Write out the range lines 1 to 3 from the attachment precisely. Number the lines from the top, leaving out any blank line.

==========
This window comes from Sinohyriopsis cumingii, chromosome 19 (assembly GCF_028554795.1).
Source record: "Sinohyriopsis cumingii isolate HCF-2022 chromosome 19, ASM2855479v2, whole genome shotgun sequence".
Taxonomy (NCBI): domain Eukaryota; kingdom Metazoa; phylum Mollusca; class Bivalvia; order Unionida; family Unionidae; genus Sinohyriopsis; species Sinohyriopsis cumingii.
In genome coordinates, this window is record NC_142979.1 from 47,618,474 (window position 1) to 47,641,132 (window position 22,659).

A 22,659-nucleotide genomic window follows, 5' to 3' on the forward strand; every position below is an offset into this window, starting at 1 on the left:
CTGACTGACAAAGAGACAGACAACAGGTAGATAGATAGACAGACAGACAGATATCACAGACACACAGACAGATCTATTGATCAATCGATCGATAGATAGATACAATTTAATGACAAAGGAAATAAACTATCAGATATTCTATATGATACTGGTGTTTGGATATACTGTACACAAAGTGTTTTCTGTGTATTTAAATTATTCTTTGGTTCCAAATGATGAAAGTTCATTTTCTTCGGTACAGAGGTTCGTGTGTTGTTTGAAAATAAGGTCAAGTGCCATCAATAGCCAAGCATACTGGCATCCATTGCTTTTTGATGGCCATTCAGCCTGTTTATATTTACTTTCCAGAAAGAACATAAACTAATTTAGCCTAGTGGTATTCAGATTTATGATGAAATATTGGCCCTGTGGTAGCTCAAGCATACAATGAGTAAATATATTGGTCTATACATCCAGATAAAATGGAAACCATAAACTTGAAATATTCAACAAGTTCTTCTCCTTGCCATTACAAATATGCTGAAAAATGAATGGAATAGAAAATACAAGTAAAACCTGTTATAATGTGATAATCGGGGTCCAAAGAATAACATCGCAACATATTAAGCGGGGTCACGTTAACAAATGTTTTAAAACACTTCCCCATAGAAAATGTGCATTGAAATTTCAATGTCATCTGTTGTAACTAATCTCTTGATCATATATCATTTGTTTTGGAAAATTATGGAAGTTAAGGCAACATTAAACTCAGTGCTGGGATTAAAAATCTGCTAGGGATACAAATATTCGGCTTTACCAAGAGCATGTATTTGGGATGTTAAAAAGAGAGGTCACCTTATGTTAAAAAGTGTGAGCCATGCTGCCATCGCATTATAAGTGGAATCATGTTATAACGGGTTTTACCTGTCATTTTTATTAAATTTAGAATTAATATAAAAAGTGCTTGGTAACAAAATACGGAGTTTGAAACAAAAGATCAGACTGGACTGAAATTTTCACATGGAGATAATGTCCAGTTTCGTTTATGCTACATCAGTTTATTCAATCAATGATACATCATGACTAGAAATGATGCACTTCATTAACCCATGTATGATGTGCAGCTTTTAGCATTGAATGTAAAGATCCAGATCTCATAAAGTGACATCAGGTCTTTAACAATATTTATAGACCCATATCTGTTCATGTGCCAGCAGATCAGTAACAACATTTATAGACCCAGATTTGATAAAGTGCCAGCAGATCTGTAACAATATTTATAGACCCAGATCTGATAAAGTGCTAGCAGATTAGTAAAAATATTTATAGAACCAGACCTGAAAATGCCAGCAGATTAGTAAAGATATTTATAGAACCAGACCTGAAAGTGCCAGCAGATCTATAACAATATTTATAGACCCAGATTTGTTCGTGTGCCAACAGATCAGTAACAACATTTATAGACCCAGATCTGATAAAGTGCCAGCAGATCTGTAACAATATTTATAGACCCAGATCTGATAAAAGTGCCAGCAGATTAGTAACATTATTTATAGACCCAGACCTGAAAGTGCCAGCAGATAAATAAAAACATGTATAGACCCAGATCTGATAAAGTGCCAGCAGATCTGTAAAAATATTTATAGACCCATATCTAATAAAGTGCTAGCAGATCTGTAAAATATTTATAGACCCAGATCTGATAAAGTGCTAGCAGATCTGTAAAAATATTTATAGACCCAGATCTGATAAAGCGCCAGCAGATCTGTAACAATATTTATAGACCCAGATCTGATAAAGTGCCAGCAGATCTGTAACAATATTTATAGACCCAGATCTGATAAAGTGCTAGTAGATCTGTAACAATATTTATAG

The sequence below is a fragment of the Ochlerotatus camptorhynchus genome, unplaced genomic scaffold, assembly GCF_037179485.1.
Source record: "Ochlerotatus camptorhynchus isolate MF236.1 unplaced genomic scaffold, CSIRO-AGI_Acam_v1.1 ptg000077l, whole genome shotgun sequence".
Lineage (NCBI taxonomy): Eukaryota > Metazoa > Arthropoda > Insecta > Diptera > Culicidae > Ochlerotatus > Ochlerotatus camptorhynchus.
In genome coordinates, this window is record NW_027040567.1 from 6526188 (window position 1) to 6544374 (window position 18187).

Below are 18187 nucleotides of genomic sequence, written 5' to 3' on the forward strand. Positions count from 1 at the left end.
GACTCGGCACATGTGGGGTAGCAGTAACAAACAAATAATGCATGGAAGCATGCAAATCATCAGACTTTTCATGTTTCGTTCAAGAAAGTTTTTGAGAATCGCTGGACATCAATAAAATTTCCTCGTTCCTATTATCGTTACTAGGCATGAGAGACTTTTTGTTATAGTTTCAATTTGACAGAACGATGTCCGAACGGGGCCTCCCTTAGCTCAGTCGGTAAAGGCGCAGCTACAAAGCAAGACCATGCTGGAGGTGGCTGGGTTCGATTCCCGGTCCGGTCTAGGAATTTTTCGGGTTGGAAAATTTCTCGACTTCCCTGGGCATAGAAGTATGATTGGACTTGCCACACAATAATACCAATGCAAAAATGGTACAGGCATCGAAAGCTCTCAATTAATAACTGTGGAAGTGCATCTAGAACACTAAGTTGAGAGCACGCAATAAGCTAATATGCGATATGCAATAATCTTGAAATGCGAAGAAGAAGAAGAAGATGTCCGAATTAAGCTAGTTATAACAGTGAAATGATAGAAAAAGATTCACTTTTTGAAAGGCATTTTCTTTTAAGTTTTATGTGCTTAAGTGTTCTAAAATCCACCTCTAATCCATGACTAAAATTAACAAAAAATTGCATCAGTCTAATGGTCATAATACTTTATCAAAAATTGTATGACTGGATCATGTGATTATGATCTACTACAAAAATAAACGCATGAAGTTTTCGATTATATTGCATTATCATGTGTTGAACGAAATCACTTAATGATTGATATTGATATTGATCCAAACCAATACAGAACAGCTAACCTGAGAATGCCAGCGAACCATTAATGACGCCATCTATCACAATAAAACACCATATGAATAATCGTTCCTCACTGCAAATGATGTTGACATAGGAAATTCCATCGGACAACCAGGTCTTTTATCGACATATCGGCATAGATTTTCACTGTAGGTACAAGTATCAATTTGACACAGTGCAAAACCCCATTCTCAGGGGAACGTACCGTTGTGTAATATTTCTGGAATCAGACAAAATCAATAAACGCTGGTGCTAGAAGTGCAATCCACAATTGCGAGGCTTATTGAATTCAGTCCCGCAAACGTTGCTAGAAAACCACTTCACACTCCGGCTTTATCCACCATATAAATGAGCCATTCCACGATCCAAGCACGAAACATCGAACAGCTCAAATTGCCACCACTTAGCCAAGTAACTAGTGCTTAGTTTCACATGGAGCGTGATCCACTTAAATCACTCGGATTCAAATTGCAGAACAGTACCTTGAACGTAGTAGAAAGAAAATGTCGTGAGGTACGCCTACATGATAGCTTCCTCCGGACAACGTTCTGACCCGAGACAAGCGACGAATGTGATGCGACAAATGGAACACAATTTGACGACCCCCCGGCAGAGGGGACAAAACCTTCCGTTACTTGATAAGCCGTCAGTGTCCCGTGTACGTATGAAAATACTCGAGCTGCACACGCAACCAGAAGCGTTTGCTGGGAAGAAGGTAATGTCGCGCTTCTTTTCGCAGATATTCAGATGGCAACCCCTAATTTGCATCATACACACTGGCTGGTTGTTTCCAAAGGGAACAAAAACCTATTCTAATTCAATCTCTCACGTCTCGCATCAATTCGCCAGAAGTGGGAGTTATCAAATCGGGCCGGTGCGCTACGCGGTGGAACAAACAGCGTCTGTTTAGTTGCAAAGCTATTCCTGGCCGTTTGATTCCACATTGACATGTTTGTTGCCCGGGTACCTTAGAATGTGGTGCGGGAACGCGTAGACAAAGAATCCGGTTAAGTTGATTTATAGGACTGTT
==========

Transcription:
This window comes from Sinohyriopsis cumingii, chromosome 19 (assembly GCF_028554795.1).
Source record: "Sinohyriopsis cumingii isolate HCF-2022 chromosome 19, ASM2855479v2, whole genome shotgun sequence".
Taxonomy (NCBI): domain Eukaryota; kingdom Metazoa; phylum Mollusca; class Bivalvia; order Unionida; family Unionidae; genus Sinohyriopsis; species Sinohyriopsis cumingii.